After Trump told supporters at a January 6 rally that he would walk with them to the Capitol, Meadows’ staff, which oversaw Trump’s transportation, refused to drive him there. Trump was furious. He grabbed at the limousine’s steering wheel. He assaulted the Secret Service deputy, who was in the car, and had told Trump that it was not safe to go, Hutchinson testified.

“He said, ‘I’m the f-ing president. Take me up to the Capitol now,’” she said, describing what was told to her a short while later by those in the limousine. And Trump blamed Meadows.

“Later in the day, it had been relayed to me via Mark that the president wasn’t happy that Bobby [Engel, the driver] didn’t pull it off for him, and that Mark didn’t work hard enough to get the movement on the books [Trump’s schedule].”

Hutchinson’s testimony was the latest revelations to emerge from hearings that have traced in great detail how Trump and his allies plotted and intended to overturn the election. Her eye-witness account provided an unprecedented view of a raging president.

Hutchinson’s testimony was compared to John Dean, the star witness of the Watergate hearings a half-century ago that led to the resignation of President Richard Nixon for his aides’ efforts to spy on and smear Democrats during the 1972 presidential campaign.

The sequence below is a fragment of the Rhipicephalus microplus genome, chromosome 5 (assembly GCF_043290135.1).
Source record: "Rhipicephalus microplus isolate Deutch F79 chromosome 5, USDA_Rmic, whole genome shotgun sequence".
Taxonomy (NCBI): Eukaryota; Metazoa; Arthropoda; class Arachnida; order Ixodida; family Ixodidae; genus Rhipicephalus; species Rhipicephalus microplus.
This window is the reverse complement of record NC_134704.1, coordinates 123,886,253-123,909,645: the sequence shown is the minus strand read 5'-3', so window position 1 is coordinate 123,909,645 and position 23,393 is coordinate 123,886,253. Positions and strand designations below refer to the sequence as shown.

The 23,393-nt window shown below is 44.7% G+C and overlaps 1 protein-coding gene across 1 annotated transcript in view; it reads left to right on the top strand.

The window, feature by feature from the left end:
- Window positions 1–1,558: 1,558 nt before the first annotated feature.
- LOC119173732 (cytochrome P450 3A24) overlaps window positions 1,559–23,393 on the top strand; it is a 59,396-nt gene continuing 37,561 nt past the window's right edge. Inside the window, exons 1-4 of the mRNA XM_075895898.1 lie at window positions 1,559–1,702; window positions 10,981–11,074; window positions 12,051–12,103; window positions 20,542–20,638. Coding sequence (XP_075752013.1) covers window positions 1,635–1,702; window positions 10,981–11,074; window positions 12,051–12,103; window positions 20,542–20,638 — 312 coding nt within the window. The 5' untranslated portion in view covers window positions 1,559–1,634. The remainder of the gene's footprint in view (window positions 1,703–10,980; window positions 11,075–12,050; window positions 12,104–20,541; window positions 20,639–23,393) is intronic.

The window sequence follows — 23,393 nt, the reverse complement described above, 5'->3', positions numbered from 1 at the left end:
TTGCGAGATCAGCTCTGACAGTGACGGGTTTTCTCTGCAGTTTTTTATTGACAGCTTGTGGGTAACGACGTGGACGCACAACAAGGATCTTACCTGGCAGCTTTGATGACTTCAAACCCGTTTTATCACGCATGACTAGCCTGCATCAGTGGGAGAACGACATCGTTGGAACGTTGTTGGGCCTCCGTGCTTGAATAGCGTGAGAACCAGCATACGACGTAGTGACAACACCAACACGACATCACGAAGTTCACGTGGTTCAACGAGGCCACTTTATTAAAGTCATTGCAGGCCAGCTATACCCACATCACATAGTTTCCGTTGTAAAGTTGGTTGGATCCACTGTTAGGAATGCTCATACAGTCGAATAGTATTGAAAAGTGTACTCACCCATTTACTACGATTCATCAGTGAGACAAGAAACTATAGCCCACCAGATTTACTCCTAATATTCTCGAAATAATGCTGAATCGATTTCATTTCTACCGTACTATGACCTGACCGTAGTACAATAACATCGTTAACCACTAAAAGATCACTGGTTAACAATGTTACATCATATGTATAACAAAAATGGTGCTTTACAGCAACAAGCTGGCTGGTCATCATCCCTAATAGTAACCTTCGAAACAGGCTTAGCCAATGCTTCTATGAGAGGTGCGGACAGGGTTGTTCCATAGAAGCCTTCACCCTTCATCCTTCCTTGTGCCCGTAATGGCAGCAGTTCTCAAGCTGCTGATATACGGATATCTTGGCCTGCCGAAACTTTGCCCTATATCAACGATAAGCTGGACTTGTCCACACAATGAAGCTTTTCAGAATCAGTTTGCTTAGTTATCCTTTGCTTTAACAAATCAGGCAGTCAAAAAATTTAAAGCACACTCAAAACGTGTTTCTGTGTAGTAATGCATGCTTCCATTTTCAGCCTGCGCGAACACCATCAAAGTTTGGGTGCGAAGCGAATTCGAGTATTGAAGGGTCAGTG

“She IS the John Dean of the hearings,” tweeted the Brooking Institution’s Norman Eisen, who has written legal analyses on prosecuting Trump. “Trump fighting with his security, throwing plates at the wall, but above all the WH knowing that violence was coming on 1/6. The plates & the fighting are not crimes, but they will color the prosecution devastatingly.”

Meadows’ presence has hovered over the coup plot and insurrection. Though he has refused to testify before the January 6 committee, his pivotal role increasingly has come into view.

Under oath, Hutchinson described links between Meadows and communication channels to the armed mob that had assembled. She was backstage at the Trump’s midday January 6 rally and described Trump’s anger that the crowd was not big enough. The Secret Service told him that many people were armed and did not want to go through security and give up their weapons.

Trump, she recounted, said “something to the effect of, ‘I don’t f-ing care that they have weapons. They’re not here to hurt me. Take the mags [metal detectors] away. Let the people in. They can march to the Capitol from here.

As the day progressed and the Capitol was breached, Hutchison described the scene at the White House from her cubicle outside the Oval Office. She repeatedly went into Meadows’ office, where he had isolated himself. When Secret Service officials urged her to get Meadows to urge Trump to tell his supporters to stand down and leave, he sat listless.